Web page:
approved single-ply roofing system may be used.
Ceiling slabs used as a floor should have a cast-in-place concrete slab using shrinkagecompensating
Portland Cement. On top of the structural roof slab, a layer of 0.070-inch thick
membrane waterproofing should be installed to prevent moisture penetration. The membrane
should be topped with a minimum of 3 inches of protective shrinkage-compensating concrete.
The concrete floor which serves as the ceiling should be pitched towards floor drains located
away from control room area.
Walls obviously must be constructed to be air-tight. Masonry walls serve this
requirement well in many instances. Other types of wall construction can be used provided
construction details keep air leakage to a minimum.
The elevation of the finished concrete floor in relation to adjacent floors should be a
minimum of 4 inches to provide protection from possible flooding.
Raised computer floor systems should be a conventional rigid grid support system
provided with suitable pedestal height for access to wiring. Floor finish should be staticinhibiting.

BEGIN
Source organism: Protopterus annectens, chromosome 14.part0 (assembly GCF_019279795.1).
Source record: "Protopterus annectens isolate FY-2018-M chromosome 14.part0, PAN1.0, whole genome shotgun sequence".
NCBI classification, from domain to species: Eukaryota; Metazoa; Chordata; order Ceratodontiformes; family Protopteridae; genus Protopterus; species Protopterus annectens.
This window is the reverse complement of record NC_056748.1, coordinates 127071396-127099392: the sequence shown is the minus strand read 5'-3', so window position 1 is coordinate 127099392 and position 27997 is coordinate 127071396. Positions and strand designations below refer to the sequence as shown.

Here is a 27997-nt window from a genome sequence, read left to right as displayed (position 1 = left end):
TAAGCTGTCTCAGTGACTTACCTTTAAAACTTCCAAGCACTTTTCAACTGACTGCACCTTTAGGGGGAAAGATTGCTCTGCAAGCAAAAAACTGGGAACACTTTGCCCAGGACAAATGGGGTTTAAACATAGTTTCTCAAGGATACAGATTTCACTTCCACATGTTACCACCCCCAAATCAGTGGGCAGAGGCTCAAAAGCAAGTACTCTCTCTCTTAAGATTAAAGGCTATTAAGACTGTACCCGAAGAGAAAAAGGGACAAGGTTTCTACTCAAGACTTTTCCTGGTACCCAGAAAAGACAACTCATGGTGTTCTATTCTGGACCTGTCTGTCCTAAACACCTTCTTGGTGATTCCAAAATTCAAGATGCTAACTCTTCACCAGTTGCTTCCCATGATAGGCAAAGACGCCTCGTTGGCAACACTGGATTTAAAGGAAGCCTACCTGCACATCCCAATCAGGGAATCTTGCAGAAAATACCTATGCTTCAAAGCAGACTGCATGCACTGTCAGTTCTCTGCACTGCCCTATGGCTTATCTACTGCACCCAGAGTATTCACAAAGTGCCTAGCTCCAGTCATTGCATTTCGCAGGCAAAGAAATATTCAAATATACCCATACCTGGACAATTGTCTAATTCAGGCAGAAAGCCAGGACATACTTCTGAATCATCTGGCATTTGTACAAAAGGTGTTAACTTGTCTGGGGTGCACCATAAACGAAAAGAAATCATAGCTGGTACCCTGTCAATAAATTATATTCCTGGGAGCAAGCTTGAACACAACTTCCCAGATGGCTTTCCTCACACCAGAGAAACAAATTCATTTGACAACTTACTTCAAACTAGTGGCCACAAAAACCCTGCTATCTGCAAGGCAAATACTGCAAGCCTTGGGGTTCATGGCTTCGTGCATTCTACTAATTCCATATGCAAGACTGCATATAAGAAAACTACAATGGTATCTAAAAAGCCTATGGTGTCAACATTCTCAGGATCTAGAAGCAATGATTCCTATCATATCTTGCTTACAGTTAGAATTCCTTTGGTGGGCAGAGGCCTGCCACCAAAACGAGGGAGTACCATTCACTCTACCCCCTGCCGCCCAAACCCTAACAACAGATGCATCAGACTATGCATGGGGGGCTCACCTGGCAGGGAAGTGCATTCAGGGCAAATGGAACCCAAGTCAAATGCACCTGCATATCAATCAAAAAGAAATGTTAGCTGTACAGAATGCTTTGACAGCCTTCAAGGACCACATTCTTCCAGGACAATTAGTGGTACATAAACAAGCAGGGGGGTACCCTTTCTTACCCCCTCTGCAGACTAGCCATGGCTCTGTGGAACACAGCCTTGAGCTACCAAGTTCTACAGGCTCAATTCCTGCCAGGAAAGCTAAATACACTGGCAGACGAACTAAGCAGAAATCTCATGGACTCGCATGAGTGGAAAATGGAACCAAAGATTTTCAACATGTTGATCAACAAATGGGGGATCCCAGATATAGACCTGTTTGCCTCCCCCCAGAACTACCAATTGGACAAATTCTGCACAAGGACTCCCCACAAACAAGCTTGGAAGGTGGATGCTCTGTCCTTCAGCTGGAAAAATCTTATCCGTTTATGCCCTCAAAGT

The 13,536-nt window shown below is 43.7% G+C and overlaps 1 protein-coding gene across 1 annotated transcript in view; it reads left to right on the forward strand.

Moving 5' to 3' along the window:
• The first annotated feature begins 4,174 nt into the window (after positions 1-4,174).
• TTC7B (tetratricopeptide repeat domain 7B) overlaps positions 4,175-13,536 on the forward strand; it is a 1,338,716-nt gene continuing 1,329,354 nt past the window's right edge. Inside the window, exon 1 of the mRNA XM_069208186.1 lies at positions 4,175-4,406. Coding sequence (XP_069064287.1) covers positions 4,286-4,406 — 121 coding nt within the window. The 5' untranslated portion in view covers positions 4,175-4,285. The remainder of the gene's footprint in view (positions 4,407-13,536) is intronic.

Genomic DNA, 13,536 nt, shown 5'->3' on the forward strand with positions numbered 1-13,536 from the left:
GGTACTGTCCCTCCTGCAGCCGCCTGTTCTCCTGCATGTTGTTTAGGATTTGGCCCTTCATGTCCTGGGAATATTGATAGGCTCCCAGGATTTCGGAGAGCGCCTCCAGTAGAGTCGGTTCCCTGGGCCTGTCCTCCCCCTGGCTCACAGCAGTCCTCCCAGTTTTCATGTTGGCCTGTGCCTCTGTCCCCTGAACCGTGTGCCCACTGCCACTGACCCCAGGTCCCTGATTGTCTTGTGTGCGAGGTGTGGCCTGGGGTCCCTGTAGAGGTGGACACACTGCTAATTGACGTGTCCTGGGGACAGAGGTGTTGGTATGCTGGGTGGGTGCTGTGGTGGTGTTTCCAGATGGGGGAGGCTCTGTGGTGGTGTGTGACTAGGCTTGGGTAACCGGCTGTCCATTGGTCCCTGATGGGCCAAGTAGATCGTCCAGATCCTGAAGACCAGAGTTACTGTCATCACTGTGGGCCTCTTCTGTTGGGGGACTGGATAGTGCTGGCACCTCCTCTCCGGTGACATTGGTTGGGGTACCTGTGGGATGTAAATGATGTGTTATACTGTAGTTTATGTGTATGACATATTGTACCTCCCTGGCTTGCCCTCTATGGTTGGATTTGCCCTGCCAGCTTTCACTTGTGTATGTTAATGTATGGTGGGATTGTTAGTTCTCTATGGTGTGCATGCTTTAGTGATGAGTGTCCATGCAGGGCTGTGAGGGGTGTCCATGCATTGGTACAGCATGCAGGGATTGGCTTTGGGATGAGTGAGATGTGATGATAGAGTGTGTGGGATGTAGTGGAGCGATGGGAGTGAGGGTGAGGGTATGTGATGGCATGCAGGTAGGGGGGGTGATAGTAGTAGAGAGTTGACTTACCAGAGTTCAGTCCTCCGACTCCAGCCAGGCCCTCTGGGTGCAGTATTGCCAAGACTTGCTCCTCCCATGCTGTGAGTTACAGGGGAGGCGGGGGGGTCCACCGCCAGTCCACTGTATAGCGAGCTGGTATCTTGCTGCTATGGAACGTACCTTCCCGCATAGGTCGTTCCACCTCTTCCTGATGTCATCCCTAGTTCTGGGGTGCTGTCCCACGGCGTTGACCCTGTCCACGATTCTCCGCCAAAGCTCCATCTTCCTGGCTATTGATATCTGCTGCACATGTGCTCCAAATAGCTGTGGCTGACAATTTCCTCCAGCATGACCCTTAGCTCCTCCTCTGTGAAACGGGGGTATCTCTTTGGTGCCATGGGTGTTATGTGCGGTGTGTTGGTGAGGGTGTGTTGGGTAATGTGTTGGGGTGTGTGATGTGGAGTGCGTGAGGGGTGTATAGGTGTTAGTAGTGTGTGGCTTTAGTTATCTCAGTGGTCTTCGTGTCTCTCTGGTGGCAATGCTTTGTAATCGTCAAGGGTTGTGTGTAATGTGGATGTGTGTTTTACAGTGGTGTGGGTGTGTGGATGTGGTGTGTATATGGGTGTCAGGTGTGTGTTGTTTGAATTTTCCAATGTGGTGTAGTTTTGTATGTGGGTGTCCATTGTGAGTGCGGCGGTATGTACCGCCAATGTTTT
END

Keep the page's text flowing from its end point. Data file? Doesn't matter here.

Treatment of concrete sub-floors to prevent dusting is recommended.
A typical construction for ceilings within the operator control area is a suspended T-bar
type with acoustical panels. Sufficient space should be allowed above the suspended ceiling to
install HVAC ducts and lighting fixtures.
The interior of an operator control room should be aesthetically pleasing in terms of color
choices and lighting. The use of appropriate colors can improve operator alertness and minimize
glare. This is a very subjective matter and the advice of a knowledgeable consultant is
In summary, the design of process control rooms need not be difficult, just carefully
done. As long as electronic process control equipment is protected from environmental and
process hazards, the control room is at least adequately designed. But to really protect valuable
electronic and analog equipment, a control room designed with the above specifications in mid is